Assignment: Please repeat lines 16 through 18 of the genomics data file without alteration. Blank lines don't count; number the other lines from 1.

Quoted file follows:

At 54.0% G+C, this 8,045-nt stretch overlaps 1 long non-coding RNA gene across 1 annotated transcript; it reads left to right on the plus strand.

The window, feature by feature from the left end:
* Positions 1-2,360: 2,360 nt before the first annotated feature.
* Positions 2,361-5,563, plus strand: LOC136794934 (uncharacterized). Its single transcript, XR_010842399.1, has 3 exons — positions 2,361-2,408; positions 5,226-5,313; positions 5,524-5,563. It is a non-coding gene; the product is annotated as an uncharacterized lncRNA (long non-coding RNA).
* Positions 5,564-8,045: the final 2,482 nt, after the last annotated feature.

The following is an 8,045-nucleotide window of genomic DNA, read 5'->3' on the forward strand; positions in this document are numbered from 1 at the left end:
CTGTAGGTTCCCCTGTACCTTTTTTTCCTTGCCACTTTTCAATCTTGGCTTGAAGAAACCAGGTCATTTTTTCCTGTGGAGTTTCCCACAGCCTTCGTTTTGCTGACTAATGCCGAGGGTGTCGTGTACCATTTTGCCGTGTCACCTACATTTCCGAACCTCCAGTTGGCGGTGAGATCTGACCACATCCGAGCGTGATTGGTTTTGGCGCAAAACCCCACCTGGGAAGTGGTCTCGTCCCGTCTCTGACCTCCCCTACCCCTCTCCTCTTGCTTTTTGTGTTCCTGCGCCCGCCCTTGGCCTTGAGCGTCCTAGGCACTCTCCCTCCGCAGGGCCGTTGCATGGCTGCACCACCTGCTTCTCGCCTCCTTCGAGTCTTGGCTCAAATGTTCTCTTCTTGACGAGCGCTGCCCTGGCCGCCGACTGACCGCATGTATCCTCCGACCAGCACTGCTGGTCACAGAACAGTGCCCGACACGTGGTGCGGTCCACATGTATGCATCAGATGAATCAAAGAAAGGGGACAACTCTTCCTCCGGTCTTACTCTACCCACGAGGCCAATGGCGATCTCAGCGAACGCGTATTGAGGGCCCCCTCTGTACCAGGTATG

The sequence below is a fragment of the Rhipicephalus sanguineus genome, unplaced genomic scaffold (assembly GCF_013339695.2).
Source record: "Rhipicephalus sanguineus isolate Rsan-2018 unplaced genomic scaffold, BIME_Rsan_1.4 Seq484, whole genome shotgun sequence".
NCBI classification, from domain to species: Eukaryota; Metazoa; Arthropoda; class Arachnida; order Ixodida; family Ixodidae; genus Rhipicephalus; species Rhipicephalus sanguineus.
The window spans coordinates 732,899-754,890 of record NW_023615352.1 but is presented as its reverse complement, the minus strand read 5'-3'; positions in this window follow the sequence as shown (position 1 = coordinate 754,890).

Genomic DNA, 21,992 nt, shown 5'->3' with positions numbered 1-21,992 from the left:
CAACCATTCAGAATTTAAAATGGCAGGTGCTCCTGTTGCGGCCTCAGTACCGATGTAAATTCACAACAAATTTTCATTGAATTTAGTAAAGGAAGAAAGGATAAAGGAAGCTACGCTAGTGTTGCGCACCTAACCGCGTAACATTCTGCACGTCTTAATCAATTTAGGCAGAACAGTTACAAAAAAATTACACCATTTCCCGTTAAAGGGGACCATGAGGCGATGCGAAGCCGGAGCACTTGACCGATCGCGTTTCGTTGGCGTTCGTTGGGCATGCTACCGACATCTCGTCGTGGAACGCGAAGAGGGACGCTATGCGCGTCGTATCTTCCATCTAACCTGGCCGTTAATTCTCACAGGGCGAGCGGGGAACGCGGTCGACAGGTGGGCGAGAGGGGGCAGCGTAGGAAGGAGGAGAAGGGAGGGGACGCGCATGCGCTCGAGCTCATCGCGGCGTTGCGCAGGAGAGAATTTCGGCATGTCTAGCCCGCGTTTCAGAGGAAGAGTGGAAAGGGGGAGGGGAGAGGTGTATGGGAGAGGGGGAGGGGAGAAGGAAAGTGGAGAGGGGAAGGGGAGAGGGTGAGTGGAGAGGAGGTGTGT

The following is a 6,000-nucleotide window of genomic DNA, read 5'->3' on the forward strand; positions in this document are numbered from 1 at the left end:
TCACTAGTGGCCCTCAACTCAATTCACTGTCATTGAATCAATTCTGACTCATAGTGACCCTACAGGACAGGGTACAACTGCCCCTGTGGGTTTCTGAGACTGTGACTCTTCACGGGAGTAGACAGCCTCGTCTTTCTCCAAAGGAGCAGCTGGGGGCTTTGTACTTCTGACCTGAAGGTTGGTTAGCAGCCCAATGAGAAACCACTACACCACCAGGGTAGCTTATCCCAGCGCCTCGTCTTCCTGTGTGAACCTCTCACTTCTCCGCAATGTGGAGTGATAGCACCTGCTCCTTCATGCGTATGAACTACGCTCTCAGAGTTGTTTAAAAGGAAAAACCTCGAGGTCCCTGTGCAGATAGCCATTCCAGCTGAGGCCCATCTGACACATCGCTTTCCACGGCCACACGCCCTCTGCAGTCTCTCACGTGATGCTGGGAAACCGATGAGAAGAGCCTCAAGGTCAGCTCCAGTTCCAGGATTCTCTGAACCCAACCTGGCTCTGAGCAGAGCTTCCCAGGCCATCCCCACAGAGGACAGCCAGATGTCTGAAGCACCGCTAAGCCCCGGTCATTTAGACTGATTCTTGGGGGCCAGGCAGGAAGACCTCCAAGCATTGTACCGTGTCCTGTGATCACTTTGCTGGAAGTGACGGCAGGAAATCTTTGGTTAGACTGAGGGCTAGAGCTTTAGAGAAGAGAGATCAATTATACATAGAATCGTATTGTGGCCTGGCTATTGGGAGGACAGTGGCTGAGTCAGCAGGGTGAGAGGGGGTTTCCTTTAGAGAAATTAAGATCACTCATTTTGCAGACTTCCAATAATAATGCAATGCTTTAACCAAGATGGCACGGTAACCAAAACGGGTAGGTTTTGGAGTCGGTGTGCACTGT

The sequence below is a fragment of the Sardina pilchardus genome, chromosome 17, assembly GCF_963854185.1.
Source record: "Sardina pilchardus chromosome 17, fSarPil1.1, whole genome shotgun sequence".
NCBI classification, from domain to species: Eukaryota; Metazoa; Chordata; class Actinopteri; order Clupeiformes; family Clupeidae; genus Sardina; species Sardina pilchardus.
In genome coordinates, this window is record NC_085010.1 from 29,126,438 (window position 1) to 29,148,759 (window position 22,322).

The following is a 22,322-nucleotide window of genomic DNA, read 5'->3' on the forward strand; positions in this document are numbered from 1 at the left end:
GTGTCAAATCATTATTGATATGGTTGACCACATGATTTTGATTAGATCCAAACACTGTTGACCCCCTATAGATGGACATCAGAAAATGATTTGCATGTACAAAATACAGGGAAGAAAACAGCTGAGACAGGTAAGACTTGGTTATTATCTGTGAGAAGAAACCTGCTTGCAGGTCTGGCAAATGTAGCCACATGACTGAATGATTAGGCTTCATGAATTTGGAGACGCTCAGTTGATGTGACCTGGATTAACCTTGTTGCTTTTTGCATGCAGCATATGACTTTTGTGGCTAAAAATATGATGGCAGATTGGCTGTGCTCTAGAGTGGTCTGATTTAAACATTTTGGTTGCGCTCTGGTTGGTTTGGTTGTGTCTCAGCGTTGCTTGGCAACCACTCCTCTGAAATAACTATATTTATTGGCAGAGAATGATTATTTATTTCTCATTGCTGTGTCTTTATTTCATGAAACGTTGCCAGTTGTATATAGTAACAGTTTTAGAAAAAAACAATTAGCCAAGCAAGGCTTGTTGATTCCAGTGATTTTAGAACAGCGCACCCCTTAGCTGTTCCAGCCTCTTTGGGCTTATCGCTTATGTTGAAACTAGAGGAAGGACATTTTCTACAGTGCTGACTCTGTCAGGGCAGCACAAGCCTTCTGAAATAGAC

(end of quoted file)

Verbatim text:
The sequence below is a fragment of the Sardina pilchardus genome, chromosome 17, assembly GCF_963854185.1.
Source record: "Sardina pilchardus chromosome 17, fSarPil1.1, whole genome shotgun sequence".
NCBI classification, from domain to species: Eukaryota; Metazoa; Chordata; class Actinopteri; order Clupeiformes; family Clupeidae; genus Sardina; species Sardina pilchardus.